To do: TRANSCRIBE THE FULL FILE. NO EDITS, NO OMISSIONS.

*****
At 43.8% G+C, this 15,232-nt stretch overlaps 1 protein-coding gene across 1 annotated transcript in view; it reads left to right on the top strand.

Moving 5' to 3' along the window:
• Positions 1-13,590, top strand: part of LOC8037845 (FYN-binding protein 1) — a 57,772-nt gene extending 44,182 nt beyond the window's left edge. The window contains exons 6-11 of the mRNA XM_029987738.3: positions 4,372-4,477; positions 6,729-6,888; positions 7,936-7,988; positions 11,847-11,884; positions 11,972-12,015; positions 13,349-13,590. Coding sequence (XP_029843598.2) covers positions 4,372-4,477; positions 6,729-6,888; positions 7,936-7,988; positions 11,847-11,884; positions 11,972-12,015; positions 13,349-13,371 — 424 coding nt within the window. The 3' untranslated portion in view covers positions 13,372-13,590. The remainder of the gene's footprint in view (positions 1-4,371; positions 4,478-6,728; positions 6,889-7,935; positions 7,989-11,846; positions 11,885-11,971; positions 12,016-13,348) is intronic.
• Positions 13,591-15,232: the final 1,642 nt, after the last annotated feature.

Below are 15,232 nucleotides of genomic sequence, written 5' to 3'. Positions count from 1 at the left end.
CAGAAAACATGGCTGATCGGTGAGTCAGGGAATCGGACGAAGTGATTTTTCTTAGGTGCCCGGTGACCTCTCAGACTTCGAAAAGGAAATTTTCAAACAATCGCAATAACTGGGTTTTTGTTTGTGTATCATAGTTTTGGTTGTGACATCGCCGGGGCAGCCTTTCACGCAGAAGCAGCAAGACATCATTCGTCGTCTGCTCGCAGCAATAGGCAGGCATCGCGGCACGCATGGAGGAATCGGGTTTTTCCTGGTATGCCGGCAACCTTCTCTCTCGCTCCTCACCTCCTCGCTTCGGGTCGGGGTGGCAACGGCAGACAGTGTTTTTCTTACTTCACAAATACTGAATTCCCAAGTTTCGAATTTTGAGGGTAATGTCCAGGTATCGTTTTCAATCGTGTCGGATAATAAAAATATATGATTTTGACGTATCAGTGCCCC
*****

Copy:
At 43.8% G+C, this 15,232-nt stretch overlaps 1 protein-coding gene across 1 annotated transcript in view; it reads left to right on the top strand.

Moving 5' to 3' along the window:
• Positions 1-13,590, top strand: part of LOC8037845 (FYN-binding protein 1) — a 57,772-nt gene extending 44,182 nt beyond the window's left edge. The window contains exons 6-11 of the mRNA XM_029987738.3: positions 4,372-4,477; positions 6,729-6,888; positions 7,936-7,988; positions 11,847-11,884; positions 11,972-12,015; positions 13,349-13,590. Coding sequence (XP_029843598.2) covers positions 4,372-4,477; positions 6,729-6,888; positions 7,936-7,988; positions 11,847-11,884; positions 11,972-12,015; positions 13,349-13,371 — 424 coding nt within the window. The 3' untranslated portion in view covers positions 13,372-13,590. The remainder of the gene's footprint in view (positions 1-4,371; positions 4,478-6,728; positions 6,889-7,935; positions 7,989-11,846; positions 11,885-11,971; positions 12,016-13,348) is intronic.
• Positions 13,591-15,232: the final 1,642 nt, after the last annotated feature.

Below are 15,232 nucleotides of genomic sequence, written 5' to 3'. Positions count from 1 at the left end.
CAGAAAACATGGCTGATCGGTGAGTCAGGGAATCGGACGAAGTGATTTTTCTTAGGTGCCCGGTGACCTCTCAGACTTCGAAAAGGAAATTTTCAAACAATCGCAATAACTGGGTTTTTGTTTGTGTATCATAGTTTTGGTTGTGACATCGCCGGGGCAGCCTTTCACGCAGAAGCAGCAAGACATCATTCGTCGTCTGCTCGCAGCAATAGGCAGGCATCGCGGCACGCATGGAGGAATCGGGTTTTTCCTGGTATGCCGGCAACCTTCTCTCTCGCTCCTCACCTCCTCGCTTCGGGTCGGGGTGGCAACGGCAGACAGTGTTTTTCTTACTTCACAAATACTGAATTCCCAAGTTTCGAATTTTGAGGGTAATGTCCAGGTATCGTTTTCAATCGTGTCGGATAATAAAAATATATGATTTTGACGTATCAGTGCCCC